Writing effective meta descriptions is an easy organic SEO technique to increase traffic to your site. It’s often overlooked by most bloggers (and web designers) as most folks focus on the actual page content. If you don’t set it, Google and other search engines will find 156 characters of text to use instead. Often, it’s the first few sentences of text on your post or page. That might be okay if you always kick off your posts with a catchy opener. However, many pages have their important text scattered throughout the page. So you may not like what the search engines choose to use as your meta description.
What is a meta description?
It’s a snippet of text (usually 156 or fewer characters) that search engines put below your page title in search results. To set this text, you use the <meta> HTML tag with the name attribute set to “description” and your desired description in the “content” attribute. Now that probably made no sense to you unless you’re familiar with HTML. So here’s how the format looks in code:
<meta name=”description” content=”REPLACE THIS WITH YOUR WEBPAGE’S DESCRIPTION”>
Simply add the above HTML snippet within the <head> tag on the desired page (with your description) and you’ve got yourself a meta description.
If you got a WordPress website, your page editor may have an area to add a meta description. If not, there are many SEO plug-ins (such as Yoast and All-in-One SEO) that provide this capability.
How to Write a Meta Description Tip 1: Catch the Reader’s Attention
It’s a dog-eat-dog world out when it comes to search engine results. There could be up to twenty other links that show up beside yours. So you need to stand out. Here are some ways:
- Use a shocking statement or statistic that grabs the reader’s attention. “90% of taxpayers are missing out on this rebate.“ Or, “This pesticide when used incorrectly can harm pets.”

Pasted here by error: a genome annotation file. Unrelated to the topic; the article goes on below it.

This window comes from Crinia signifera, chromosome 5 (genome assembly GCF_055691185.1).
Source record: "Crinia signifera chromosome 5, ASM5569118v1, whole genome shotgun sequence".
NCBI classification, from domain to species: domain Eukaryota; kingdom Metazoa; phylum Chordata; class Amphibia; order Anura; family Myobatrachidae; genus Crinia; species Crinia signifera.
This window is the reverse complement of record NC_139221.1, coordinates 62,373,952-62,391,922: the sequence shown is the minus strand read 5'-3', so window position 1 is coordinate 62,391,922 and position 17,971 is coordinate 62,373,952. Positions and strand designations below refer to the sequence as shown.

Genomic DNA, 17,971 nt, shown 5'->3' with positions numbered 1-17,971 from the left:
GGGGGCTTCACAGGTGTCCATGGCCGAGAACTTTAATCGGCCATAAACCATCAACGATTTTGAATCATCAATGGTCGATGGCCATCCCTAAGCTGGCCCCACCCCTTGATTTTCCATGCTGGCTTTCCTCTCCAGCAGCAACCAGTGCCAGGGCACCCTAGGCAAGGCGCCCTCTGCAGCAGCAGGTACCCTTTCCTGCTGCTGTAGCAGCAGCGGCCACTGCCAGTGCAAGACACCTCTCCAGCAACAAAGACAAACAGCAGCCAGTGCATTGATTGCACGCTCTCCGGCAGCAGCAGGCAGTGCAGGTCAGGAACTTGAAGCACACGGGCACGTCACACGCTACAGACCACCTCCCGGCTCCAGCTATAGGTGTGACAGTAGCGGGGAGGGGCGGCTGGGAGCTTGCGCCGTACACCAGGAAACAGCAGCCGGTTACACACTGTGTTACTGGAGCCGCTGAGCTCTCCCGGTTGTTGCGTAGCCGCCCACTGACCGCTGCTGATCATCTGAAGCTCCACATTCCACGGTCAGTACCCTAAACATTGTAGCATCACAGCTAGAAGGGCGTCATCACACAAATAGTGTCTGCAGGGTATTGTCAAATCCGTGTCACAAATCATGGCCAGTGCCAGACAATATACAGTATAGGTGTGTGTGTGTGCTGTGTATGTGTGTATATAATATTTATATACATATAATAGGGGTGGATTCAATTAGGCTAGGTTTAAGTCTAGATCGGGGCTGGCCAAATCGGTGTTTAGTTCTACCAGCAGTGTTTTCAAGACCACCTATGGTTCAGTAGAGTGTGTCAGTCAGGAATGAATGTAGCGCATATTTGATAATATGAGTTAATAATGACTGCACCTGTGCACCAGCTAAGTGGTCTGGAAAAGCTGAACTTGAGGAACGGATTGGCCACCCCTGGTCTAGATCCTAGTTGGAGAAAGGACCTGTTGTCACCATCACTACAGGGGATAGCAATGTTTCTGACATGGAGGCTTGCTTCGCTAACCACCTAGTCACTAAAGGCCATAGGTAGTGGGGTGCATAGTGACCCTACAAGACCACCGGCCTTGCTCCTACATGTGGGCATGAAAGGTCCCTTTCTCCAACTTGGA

- Make it a teaser for the content of the page or post. “These ten foods give you more energy. Especially when you combine them with…”
- Use something thought-provoking. “Skeptical about a home-based business? We were too. Here’s what changed our mind.”
It’s critical that your description stands out as you’re competing with paid ads, local search results, and other organic search results.
How to Write a Meta Description Tip 2: Complement the Page Title
Your meta description will be directly below the page title in search results. So at the very least, they need to be on the same topic. Some SEO “experts” have poorly advised others to treat these as two separate entities. But who would click on a link where the page title is about losing weight and the description is about making money selling products? Not very many people.
Ideally, you want your description to tie into your title. So let’s say your page title is “10 ways to lose weight.” Your description could be something like “Sick of dieting? So are we. Here are 10 ways to slim down and stay energized.”
How to Write a Meta Description Tip 3: Work in Keywords & Key Phrases
You should have a set of keywords and phrases in mind for each of your pages and blog posts. Try to work these into your description. But don’t go overboard. Let’s say you want to rank on the term “How to retire early.” Here’s an example of a bad description:
“Retire early. Retire rich. Maximize your 401K. Early retirement. Spend more time with your kids.”
That looks like a list of tags. No one will click on it. Here’s a better example:
“These techniques will help you retire early so can enjoy more time with your family.”
Other Meta Description tips:
It should go without saying, but make sure that you spell and grammar-check your meta description. A typo or missing word will sink your position in search results.
Also, test out different descriptions if you’re not seeing results. Remember, it takes a few weeks to see results from SEO. So give it a little time before you start changing things.
JVF Shortcut: take inspiration from the ads you see in search results. In most cases, someone paid good money to perfect their message. Don’t copy them word for word, but look at what encourages you to click. You might find phrases from multiple ads that you can combine and make your own.
A good meta description will help you with organic search. You need to give people a reason to click on your link as they are bombarded with other links and paid ads. So invest 5-10 minutes in creating a meta description that’s relevant, eye-catching, and will encourage people to click on it. And if you need help with this, or anything else related to your online presence, book a complimentary consultation with us.